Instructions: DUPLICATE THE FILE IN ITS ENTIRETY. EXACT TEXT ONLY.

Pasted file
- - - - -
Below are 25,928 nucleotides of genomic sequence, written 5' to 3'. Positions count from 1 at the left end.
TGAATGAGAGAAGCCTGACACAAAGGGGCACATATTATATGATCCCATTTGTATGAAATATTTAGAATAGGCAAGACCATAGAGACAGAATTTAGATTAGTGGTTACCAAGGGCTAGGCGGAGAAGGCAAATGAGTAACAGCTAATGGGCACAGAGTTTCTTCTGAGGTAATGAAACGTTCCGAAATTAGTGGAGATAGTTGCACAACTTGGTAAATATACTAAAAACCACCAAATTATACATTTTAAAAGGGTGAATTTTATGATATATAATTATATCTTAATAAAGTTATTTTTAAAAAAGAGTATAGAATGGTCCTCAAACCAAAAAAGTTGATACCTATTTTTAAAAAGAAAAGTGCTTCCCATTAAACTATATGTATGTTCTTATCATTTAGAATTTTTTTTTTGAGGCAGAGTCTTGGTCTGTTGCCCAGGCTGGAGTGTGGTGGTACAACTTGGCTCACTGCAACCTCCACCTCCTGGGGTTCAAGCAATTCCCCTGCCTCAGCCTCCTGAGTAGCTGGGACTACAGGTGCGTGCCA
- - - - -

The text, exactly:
Below are 25,928 nucleotides of genomic sequence, written 5' to 3'. Positions count from 1 at the left end.
TGAATGAGAGAAGCCTGACACAAAGGGGCACATATTATATGATCCCATTTGTATGAAATATTTAGAATAGGCAAGACCATAGAGACAGAATTTAGATTAGTGGTTACCAAGGGCTAGGCGGAGAAGGCAAATGAGTAACAGCTAATGGGCACAGAGTTTCTTCTGAGGTAATGAAACGTTCCGAAATTAGTGGAGATAGTTGCACAACTTGGTAAATATACTAAAAACCACCAAATTATACATTTTAAAAGGGTGAATTTTATGATATATAATTATATCTTAATAAAGTTATTTTTAAAAAAGAGTATAGAATGGTCCTCAAACCAAAAAAGTTGATACCTATTTTTAAAAAGAAAAGTGCTTCCCATTAAACTATATGTATGTTCTTATCATTTAGAATTTTTTTTTTGAGGCAGAGTCTTGGTCTGTTGCCCAGGCTGGAGTGTGGTGGTACAACTTGGCTCACTGCAACCTCCACCTCCTGGGGTTCAAGCAATTCCCCTGCCTCAGCCTCCTGAGTAGCTGGGACTACAGGTGCGTGCCA